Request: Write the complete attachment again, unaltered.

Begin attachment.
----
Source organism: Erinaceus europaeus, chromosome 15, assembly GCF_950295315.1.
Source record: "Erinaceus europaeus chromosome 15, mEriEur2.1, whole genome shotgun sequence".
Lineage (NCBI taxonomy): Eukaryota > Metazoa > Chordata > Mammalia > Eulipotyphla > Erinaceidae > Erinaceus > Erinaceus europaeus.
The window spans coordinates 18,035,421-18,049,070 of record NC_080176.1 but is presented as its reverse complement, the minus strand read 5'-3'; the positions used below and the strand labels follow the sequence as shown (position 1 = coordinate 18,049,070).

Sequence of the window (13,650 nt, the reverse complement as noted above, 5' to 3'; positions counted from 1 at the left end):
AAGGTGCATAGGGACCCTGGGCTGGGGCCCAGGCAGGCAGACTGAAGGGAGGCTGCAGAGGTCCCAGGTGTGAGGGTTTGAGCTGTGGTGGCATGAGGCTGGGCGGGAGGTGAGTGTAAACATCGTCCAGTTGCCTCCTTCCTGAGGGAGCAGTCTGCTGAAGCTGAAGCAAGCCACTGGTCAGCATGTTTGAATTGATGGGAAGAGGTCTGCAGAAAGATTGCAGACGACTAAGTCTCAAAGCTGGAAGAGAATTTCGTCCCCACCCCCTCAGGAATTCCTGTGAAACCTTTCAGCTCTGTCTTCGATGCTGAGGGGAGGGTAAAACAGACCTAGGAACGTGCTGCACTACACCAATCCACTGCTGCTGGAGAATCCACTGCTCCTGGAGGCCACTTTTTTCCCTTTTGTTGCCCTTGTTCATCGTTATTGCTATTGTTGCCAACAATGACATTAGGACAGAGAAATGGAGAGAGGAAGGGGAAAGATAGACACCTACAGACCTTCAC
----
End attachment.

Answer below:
Source organism: Erinaceus europaeus, chromosome 15, assembly GCF_950295315.1.
Source record: "Erinaceus europaeus chromosome 15, mEriEur2.1, whole genome shotgun sequence".
Lineage (NCBI taxonomy): Eukaryota > Metazoa > Chordata > Mammalia > Eulipotyphla > Erinaceidae > Erinaceus > Erinaceus europaeus.
The window spans coordinates 18,035,421-18,049,070 of record NC_080176.1 but is presented as its reverse complement, the minus strand read 5'-3'; the positions used below and the strand labels follow the sequence as shown (position 1 = coordinate 18,049,070).

Sequence of the window (13,650 nt, the reverse complement as noted above, 5' to 3'; positions counted from 1 at the left end):
AAGGTGCATAGGGACCCTGGGCTGGGGCCCAGGCAGGCAGACTGAAGGGAGGCTGCAGAGGTCCCAGGTGTGAGGGTTTGAGCTGTGGTGGCATGAGGCTGGGCGGGAGGTGAGTGTAAACATCGTCCAGTTGCCTCCTTCCTGAGGGAGCAGTCTGCTGAAGCTGAAGCAAGCCACTGGTCAGCATGTTTGAATTGATGGGAAGAGGTCTGCAGAAAGATTGCAGACGACTAAGTCTCAAAGCTGGAAGAGAATTTCGTCCCCACCCCCTCAGGAATTCCTGTGAAACCTTTCAGCTCTGTCTTCGATGCTGAGGGGAGGGTAAAACAGACCTAGGAACGTGCTGCACTACACCAATCCACTGCTGCTGGAGAATCCACTGCTCCTGGAGGCCACTTTTTTCCCTTTTGTTGCCCTTGTTCATCGTTATTGCTATTGTTGCCAACAATGACATTAGGACAGAGAAATGGAGAGAGGAAGGGGAAAGATAGACACCTACAGACCTTCAC